3. Respect Others – The idea of “what is hateful to you, do not do to another” is Talmudic. And makes absolute sense in cyberspace.

4. Construct a Parapet – Yes, the biblical idea of fencing in a roof so that a guest doesn’t accidently fall off applies in social media. All of us who use social media need to insure that our friends and contacts are safe. Bullies and haters have to be dealt with quickly and decisively.

5. “Serve God with Joy” – This verse from Psalms / Tehillim rocks. Social media should include music, humor, celebration. Be sure to add some. Daily.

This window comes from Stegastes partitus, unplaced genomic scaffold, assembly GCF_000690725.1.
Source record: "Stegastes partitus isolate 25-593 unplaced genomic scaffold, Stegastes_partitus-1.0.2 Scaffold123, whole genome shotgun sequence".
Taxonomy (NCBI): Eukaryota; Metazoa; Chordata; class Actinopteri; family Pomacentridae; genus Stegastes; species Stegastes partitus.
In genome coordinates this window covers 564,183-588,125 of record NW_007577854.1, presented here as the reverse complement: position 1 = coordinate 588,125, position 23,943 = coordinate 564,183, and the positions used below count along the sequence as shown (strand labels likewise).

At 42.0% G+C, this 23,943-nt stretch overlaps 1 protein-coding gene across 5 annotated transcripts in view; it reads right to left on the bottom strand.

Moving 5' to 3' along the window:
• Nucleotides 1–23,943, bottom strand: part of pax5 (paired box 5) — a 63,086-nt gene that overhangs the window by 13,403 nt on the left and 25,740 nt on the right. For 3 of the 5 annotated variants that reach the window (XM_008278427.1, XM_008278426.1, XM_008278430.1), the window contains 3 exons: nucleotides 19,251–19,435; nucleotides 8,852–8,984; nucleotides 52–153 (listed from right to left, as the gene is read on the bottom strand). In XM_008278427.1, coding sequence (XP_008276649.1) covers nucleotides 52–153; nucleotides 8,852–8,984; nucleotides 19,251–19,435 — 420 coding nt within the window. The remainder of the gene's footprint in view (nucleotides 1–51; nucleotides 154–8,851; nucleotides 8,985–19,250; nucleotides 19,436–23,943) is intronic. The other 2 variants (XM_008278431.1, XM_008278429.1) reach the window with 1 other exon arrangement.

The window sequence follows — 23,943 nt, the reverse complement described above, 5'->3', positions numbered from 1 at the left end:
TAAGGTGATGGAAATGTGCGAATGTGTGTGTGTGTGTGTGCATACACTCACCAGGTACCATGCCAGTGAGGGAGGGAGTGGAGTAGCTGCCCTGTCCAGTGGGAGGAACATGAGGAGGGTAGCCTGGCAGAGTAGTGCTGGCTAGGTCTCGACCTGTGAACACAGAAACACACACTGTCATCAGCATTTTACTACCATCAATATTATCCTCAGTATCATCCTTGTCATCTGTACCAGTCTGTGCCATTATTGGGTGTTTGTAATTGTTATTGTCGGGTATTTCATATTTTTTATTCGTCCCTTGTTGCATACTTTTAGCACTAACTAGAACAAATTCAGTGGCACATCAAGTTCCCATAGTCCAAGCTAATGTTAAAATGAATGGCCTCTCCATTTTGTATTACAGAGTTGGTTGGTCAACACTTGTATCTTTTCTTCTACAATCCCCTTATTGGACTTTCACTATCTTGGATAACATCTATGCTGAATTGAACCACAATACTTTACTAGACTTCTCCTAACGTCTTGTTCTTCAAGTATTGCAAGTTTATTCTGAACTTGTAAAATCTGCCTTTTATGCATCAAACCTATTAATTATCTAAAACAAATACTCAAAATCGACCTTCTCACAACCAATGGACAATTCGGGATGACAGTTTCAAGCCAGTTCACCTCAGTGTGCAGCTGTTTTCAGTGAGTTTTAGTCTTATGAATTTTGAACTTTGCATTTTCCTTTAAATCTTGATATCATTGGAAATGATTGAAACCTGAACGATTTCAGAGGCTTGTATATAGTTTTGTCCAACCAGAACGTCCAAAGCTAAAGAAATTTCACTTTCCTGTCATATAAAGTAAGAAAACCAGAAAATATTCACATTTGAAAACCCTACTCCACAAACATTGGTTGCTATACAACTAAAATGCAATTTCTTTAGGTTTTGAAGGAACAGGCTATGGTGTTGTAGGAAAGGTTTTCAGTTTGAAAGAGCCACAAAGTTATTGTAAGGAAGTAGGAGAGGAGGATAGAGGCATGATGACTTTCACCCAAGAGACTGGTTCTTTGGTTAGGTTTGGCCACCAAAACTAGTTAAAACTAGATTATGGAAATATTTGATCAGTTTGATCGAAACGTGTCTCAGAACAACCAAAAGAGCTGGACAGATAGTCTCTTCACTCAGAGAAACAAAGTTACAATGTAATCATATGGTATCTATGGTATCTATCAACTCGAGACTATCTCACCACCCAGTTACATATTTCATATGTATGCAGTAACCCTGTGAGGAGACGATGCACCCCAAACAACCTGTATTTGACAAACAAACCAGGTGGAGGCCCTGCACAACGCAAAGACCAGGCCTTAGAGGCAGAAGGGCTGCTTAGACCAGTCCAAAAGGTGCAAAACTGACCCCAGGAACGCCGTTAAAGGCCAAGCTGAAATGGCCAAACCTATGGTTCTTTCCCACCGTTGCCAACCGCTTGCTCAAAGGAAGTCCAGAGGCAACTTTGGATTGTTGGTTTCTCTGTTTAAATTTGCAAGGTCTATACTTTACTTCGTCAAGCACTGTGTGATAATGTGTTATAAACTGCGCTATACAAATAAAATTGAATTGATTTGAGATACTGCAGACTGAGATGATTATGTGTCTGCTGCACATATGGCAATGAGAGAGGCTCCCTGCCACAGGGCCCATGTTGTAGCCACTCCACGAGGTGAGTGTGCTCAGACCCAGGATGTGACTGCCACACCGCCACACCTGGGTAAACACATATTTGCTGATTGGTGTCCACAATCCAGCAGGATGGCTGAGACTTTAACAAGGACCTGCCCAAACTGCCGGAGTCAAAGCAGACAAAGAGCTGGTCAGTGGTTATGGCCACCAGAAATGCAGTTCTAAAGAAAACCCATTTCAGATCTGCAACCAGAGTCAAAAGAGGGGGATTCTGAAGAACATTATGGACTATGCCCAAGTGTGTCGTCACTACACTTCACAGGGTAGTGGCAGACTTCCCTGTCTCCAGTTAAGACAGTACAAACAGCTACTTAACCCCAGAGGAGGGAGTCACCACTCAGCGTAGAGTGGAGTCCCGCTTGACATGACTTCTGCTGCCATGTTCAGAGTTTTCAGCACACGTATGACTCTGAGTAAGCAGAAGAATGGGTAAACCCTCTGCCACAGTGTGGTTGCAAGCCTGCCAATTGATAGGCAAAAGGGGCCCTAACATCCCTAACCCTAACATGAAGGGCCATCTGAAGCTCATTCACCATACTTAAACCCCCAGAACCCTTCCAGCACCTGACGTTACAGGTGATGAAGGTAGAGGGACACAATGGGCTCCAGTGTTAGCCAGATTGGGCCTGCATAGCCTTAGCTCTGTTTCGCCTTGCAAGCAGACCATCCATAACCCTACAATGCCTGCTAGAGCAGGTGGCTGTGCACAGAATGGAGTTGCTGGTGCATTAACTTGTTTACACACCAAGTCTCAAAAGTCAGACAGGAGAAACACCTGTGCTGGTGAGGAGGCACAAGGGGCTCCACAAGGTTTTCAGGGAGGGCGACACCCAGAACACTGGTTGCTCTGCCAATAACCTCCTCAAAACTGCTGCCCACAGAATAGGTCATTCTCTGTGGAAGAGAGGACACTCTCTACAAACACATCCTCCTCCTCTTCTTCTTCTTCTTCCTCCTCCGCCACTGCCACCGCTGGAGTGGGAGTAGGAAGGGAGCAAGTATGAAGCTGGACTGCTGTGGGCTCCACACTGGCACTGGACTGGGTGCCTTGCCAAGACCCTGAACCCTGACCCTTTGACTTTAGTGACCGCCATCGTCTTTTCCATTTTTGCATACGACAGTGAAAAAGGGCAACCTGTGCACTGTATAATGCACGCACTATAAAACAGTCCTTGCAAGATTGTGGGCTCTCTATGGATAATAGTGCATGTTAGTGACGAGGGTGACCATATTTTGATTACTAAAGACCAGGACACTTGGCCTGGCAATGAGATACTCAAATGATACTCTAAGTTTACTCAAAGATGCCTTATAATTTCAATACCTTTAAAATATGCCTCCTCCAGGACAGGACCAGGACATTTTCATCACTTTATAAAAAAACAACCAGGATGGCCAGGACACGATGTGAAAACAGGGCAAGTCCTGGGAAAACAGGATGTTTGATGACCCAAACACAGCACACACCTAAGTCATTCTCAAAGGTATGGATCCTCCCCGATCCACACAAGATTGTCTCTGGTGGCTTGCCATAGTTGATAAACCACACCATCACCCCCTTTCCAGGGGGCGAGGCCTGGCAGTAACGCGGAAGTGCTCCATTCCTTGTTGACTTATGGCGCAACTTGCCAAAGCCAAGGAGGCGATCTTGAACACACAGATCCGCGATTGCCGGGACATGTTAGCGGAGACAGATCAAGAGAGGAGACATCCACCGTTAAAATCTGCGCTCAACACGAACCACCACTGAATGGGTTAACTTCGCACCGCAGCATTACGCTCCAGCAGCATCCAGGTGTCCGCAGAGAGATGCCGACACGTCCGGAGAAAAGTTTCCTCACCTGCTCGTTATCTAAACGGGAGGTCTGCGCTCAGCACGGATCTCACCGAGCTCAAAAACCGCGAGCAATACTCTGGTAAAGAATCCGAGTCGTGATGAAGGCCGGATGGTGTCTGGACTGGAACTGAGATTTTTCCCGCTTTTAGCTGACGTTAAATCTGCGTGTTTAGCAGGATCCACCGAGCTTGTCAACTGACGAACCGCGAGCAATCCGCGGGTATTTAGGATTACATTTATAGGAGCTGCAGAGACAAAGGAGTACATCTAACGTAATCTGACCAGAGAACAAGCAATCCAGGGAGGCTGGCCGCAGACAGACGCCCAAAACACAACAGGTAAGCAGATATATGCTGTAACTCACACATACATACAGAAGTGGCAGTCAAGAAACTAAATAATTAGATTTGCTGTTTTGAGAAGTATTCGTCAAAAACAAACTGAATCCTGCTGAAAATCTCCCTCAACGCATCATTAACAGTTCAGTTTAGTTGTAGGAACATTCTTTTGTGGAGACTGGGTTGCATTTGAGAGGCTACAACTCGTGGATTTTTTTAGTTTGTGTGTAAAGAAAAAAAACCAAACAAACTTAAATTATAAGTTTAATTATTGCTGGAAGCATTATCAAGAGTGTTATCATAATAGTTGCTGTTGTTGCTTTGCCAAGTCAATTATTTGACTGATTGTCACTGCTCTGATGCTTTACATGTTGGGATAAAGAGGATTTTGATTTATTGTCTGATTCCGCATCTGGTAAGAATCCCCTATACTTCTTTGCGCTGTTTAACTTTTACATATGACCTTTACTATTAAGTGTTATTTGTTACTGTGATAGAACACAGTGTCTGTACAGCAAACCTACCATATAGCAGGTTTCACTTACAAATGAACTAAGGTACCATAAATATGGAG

6. Learn and Teach – Life on the internet is a havruta happening, a series of learning partnerships. Try to always add knowledge and make use of the wisdom and experiences of others.

7. Engage in Cheshbon Ha-nefesh – The idea of self-reflection is powerful. Does my current image reflect who I really am and the way I wish others to know me? Do I still have posts from my ancient past that no longer reflect who I am today, and need to be edited?

8. Perform Acts of Tikkun Olam – Repairing the world. Every action either adds or diminishes kedusha, sanctity, from our world, even our cyber world. There are amazing opportunities to make a difference in the world, using the amazing technological tools available to us today.